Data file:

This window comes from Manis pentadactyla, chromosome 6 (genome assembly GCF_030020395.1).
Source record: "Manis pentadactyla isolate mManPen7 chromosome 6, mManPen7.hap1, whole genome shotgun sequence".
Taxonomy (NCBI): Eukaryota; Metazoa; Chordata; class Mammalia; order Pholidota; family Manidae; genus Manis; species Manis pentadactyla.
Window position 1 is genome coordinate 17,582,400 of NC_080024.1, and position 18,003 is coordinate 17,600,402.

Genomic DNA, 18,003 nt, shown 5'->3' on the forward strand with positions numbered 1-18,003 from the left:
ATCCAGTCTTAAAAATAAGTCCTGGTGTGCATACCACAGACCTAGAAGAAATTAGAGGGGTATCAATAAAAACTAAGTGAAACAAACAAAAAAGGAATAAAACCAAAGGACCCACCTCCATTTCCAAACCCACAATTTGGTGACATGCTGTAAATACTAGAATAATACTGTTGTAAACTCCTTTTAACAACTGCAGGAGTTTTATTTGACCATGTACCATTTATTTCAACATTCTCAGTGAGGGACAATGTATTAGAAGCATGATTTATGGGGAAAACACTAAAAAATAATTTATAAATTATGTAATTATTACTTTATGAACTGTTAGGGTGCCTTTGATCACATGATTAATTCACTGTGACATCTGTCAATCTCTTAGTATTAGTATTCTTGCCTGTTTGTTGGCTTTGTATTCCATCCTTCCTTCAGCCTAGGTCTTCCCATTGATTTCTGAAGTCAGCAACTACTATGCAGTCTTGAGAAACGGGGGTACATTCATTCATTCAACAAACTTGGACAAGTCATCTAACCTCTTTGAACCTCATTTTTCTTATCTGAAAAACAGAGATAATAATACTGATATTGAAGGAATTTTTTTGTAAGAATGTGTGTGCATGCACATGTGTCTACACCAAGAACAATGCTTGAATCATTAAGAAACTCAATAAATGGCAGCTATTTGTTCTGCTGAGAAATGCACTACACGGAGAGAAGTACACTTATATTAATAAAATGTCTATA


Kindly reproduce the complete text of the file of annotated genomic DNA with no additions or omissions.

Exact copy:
This window comes from Manis pentadactyla, chromosome 6 (genome assembly GCF_030020395.1).
Source record: "Manis pentadactyla isolate mManPen7 chromosome 6, mManPen7.hap1, whole genome shotgun sequence".
Taxonomy (NCBI): Eukaryota; Metazoa; Chordata; class Mammalia; order Pholidota; family Manidae; genus Manis; species Manis pentadactyla.
Window position 1 is genome coordinate 17,582,400 of NC_080024.1, and position 18,003 is coordinate 17,600,402.

Genomic DNA, 18,003 nt, shown 5'->3' on the forward strand with positions numbered 1-18,003 from the left:
ATCCAGTCTTAAAAATAAGTCCTGGTGTGCATACCACAGACCTAGAAGAAATTAGAGGGGTATCAATAAAAACTAAGTGAAACAAACAAAAAAGGAATAAAACCAAAGGACCCACCTCCATTTCCAAACCCACAATTTGGTGACATGCTGTAAATACTAGAATAATACTGTTGTAAACTCCTTTTAACAACTGCAGGAGTTTTATTTGACCATGTACCATTTATTTCAACATTCTCAGTGAGGGACAATGTATTAGAAGCATGATTTATGGGGAAAACACTAAAAAATAATTTATAAATTATGTAATTATTACTTTATGAACTGTTAGGGTGCCTTTGATCACATGATTAATTCACTGTGACATCTGTCAATCTCTTAGTATTAGTATTCTTGCCTGTTTGTTGGCTTTGTATTCCATCCTTCCTTCAGCCTAGGTCTTCCCATTGATTTCTGAAGTCAGCAACTACTATGCAGTCTTGAGAAACGGGGGTACATTCATTCATTCAACAAACTTGGACAAGTCATCTAACCTCTTTGAACCTCATTTTTCTTATCTGAAAAACAGAGATAATAATACTGATATTGAAGGAATTTTTTTGTAAGAATGTGTGTGCATGCACATGTGTCTACACCAAGAACAATGCTTGAATCATTAAGAAACTCAATAAATGGCAGCTATTTGTTCTGCTGAGAAATGCACTACACGGAGAGAAGTACACTTATATTAATAAAATGTCTATA